As to whether deletion is an appropriate option, it might be helpful to point out that every time an editor starts a new article, it says in bold text on the edit screen Articles that do not cite reliable published sources are likely to be deleted. If editors reject the tagging of articles to highlight the lack of adequate references, it seems perverse for them to complain if deletion is contemplated instead.
However, Iridescent is right: this would be better discussed at Wikipedia talk:Notability (fiction). If the members of WikiProject Middle-earth want Tolkien's work to be treated as an exception to wikipedia' policies and guidelines, let's discuss removing those guidelines or amending to make middle earth an exception. I think that the progress made last night probably makes such a discussion redundant, but if other editors feel that it's worth having, then Wikipedia talk:Notability (fiction) is indeed the place for it.
Just one thing, though: if an IronGargoyle again uses admin tools to mass revert the addition of {{unreferenced}} or similar tags to unreferenced or under-referenced articles, I will raise the matter again here. Admin tools should not be used to disrupt efforts to improve the quality of articles by inviting editors to ensure that they meet wikipedia's core content policies. --BrownHairedGirl (talk) • (contribs) 10:22, 27 October 2007 (UTC)
Just before we continue this discussion over at Wikipedia talk:Notability (fiction), I wanted to add that the concern that Carcharoth is raising is not so much of what issues you had over notability - because we do see that there is a need in Tolkien-related articles for a balance between primary sources and reliable sources independent of them in order to establish "independent notability." In fact, we are currently discussing on what system to set up for notability and references in the WikiProject. What he was questioning was the mass tagging and the AfD nominations that quickly followed. It was good that you had stepped up and raised ths issue onto the WikiProject talkpage, but there was so little time given between the the time you brought the issue on the talkpage and nominating some of the articles for AfD. It seemed to the members of the WikiProject as if we were being forced to fix dozens and dozens of tagged articles within a span of one day! While I do think Irongargoyle should have followed Uthanc's advice - it was Uthanc, not Carcharoth (so you do have one more member of the WikiProject who agrees that a discussion should've followed) - to discuss it with you in regards to mass tagging, I'm not sure if following Irongargoyle's mass removal with quickly putting those articles for AfD while we were having a discussion over at the WikiProject about the very same topic of notability with so little time given to the members for improvement was the right course of action. Your justification for putting those articles up for AfD was that "if the tags are removed, then I have to conclude that editors find the article satisfactory as they are, in which case the AfD process is needed." With all due respect, I am puzzled over how you reached the conclusion that the mass removal of tags by ONE member of a WikiProject constitutes for the opinion of all members of the WikiProject - especially since Carcharoth, CBD, Uthanc, and I have all acknowledged that we needed work in referencing and merging article before those tags were removed, to which you have followed it up with, "Good to know that a cleanup is underway." I thought we were having a productive discussion that cleared things up, but I admit I am a little disappointed in the light of what has followed afterwards. :-(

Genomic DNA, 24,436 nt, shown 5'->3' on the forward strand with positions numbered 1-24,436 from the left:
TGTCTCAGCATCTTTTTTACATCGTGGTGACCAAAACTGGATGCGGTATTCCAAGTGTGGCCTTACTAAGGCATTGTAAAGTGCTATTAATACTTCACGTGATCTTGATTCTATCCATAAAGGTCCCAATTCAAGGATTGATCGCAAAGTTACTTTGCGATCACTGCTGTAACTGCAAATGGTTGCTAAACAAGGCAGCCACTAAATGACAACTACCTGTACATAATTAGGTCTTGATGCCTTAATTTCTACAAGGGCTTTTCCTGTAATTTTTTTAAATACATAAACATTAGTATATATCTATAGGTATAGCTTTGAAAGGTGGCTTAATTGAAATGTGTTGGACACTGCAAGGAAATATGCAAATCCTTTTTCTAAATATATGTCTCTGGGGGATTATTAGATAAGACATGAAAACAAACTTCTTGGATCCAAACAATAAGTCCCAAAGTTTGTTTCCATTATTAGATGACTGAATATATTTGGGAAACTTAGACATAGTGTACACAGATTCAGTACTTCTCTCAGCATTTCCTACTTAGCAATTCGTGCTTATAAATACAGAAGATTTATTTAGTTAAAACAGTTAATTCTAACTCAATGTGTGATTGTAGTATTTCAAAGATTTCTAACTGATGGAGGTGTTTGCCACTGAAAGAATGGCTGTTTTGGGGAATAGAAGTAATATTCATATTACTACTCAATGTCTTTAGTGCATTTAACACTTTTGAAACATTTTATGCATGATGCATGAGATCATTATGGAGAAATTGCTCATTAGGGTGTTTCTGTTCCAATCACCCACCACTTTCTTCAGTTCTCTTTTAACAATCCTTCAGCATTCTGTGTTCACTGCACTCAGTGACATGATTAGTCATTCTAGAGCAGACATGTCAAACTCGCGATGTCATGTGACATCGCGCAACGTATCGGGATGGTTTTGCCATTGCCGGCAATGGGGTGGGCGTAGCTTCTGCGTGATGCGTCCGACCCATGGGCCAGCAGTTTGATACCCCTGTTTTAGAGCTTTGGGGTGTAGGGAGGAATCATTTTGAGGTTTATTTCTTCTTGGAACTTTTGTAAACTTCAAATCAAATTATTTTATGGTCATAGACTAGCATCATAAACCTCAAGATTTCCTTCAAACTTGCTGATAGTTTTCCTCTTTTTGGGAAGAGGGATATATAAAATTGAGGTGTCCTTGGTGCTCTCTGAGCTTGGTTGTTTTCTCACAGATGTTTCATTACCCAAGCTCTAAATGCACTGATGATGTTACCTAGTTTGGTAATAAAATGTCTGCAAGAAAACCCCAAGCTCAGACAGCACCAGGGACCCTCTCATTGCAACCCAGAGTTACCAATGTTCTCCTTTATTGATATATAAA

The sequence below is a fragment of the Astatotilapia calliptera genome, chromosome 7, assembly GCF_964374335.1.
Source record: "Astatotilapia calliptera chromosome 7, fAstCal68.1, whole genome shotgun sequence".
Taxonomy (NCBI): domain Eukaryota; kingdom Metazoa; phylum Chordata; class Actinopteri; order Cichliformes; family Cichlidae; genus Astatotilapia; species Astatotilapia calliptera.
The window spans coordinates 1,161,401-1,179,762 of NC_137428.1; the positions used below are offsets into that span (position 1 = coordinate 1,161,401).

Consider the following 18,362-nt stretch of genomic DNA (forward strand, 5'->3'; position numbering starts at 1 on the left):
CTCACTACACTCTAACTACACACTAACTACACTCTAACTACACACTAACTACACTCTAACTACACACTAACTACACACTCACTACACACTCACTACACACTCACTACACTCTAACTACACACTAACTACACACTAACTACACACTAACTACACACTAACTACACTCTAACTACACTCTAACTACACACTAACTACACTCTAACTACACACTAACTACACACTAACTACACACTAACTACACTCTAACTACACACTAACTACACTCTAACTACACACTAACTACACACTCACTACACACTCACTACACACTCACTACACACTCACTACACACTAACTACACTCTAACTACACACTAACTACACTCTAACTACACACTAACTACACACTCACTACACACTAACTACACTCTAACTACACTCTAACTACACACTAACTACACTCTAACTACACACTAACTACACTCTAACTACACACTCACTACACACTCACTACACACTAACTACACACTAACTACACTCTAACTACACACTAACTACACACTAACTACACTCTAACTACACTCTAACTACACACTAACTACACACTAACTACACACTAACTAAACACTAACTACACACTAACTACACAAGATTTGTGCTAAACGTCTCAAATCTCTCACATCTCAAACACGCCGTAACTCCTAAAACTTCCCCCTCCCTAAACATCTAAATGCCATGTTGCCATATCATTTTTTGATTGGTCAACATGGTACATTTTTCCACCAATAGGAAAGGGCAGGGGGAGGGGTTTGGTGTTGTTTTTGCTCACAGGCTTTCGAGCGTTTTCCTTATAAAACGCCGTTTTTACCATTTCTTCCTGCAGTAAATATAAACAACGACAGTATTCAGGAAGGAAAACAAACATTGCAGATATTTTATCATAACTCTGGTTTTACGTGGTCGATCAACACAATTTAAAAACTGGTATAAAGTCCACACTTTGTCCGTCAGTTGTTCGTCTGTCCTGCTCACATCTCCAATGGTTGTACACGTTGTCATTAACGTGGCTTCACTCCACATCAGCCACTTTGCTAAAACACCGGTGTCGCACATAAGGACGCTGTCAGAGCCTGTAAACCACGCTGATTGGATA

My question is - to echo Carcharoth's, how much time are we given in order to reference and merge OVER 150 tagged articles? It is no easy feat to work on and polish one article, let alone 150-193 articles! While BrownHairedGirl brings up good points about the need for more independent sources, I feel that more time should be given to the WikiProject and more productive discussions between editors should take place and be allowed to finish before any sort of tagging war between two editors or AfD nominations begin.
NOTE: If I sound hostile, BrownHairedGirl, forgive me - for it was not my intention to act so. I do respect the points you bring up, I would just like for several things to be cleared up in the face on confusion and miscommunication. While I do not believe that you tagged those articles in bad faith, I believe there could've been a better way that would've been less confrontational and more communicative to deal with this issue. —Mirlen 15:10, 27 October 2007 (UTC)
Thanks for your comments, Mirlen: I don't agree with everything you said, but they didn't feel at all hostile. I am surprised, though, that you wish I had been more communicative; AFAICS, I have responded to everything, and initiated the discussion at the wikiproject (where it would have been ice to have more input from project members). OTOH, IronGargoyle, who zapped all the tags, has chosen not to engage in the discussions, which is a pity.